Time-management is the key to first year. The programs intentionally overload you and it is important to keep stress in check and make sure to work efficiently.

Quant Struggles are Emotional

The big thing about the emotional side of it is to remember when someone else is having an easier time that they have probably studied this before. The best thing to do is to ask the pros for help if you are lost and not to worry that they are ahead – so long as you get it before the test.

Fast Pace and Confidence at U Washington

Anne Turchi writes in her BusinessWeek MBA Journal about the mixed backgrounds and fast pace of first-year core courses

Some people in my class are CPAs but have never supervised staff before. Others come to the program with a BA in Economics, but couldn't tell you the difference between a balance sheet and a balance beam. For this reason, our classes begin with the basics and take off from there. The trouble is, it seems we're covering from freshman level to graduate level material in one quarter. Perhaps I'm exaggerating, but the first two sentences out of my economics professor's mouth covered the entire quarter of preparatory economics I took at Portland Community College.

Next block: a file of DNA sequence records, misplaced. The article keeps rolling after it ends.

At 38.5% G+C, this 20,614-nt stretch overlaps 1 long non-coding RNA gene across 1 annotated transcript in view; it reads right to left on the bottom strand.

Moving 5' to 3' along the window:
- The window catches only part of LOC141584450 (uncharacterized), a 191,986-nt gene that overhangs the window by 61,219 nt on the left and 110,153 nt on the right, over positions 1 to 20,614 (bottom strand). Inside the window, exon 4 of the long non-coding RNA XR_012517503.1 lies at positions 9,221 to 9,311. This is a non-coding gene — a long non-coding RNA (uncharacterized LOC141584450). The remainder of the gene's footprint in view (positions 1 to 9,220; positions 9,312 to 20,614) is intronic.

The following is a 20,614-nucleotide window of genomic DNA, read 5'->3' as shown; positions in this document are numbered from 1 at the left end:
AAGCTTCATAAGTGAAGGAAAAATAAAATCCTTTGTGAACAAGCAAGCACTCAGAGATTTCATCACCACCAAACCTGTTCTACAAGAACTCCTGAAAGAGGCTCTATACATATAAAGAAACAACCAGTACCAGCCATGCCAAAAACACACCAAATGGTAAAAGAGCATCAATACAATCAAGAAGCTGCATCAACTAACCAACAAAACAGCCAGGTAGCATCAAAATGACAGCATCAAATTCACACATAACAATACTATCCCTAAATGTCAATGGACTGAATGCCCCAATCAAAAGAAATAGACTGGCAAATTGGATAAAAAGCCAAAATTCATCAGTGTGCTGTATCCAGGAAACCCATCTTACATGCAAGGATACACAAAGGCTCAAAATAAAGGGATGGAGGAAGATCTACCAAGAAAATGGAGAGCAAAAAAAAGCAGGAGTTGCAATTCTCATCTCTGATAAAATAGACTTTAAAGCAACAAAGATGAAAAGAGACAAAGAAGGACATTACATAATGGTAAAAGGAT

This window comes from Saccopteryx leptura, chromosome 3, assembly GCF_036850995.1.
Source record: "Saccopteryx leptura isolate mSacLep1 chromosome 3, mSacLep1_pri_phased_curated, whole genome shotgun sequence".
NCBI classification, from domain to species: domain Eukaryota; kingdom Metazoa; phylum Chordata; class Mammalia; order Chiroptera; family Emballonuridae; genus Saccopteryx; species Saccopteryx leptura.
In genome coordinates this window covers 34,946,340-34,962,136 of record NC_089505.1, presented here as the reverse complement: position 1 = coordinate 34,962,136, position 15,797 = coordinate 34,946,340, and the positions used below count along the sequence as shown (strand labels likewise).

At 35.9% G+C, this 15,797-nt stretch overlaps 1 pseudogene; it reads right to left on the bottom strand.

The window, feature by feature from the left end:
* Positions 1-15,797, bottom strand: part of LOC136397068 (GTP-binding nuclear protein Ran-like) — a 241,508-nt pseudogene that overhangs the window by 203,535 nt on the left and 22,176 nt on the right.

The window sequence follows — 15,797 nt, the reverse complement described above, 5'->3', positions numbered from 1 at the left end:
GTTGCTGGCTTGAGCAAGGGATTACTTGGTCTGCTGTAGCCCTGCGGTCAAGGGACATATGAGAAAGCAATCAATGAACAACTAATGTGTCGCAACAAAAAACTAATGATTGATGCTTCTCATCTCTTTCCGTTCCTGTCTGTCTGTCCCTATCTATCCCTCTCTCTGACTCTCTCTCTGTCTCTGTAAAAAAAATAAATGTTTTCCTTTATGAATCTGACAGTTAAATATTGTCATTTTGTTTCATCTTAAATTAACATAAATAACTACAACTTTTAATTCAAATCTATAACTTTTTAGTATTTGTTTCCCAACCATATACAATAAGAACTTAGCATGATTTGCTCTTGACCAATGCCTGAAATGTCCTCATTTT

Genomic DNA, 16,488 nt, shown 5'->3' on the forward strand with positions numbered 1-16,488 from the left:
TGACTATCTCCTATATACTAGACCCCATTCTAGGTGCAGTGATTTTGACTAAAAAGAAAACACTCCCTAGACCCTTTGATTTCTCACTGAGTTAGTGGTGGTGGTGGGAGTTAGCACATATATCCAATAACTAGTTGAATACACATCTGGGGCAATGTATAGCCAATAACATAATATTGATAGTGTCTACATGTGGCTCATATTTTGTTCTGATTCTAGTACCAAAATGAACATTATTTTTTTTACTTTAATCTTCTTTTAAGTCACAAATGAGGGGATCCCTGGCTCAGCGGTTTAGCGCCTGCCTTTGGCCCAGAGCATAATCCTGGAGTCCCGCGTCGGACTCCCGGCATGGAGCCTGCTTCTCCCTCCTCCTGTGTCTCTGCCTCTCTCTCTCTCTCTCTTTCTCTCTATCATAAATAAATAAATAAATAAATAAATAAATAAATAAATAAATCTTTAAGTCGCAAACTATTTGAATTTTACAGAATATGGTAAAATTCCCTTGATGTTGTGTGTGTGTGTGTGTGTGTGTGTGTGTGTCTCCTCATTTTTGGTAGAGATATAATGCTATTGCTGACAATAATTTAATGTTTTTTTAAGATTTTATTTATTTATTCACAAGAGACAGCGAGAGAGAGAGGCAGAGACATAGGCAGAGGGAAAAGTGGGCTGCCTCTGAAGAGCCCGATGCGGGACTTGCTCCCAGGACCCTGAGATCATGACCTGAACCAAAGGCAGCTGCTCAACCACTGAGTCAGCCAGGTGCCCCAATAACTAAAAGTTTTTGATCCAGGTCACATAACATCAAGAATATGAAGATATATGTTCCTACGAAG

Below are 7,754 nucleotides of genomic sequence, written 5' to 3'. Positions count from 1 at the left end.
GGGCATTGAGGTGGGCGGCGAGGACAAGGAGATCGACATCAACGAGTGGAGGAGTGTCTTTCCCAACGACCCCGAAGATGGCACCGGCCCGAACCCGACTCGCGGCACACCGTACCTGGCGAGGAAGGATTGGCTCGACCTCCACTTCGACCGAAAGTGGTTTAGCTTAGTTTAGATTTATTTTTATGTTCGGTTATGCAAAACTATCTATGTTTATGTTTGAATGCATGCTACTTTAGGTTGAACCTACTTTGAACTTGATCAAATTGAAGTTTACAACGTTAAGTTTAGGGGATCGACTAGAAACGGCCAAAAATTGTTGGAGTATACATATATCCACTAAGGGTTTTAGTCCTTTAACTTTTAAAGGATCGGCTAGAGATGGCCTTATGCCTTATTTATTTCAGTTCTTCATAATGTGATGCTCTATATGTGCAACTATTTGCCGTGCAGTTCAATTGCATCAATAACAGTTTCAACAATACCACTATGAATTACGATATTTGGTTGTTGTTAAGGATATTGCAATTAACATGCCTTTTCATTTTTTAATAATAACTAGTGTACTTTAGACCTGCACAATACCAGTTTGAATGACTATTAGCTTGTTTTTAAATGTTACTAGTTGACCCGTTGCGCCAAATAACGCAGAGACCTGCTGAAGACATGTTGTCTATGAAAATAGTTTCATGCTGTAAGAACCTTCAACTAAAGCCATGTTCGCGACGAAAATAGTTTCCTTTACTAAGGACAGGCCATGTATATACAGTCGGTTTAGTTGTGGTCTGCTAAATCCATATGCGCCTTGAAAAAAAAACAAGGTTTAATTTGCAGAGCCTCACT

She focuses in on the issue of confidence as a key to first-year survival:

All of us here have spent time fighting off lack of sleep, brainwashing, and insecurity demons during these last few weeks. Lack of sleep and high demands make those little voices in our head louder — whether they are telling me, "You can't do math!" or telling another student, "Nobody can understand you when you speak English!" A large part of the MBA core is getting us to confront these voices and reject them. To realize that our insecurities consist of 90% lack of confidence and 10% lack of skill.

#6 Bankers, Engineers, and CPAs, Oh My!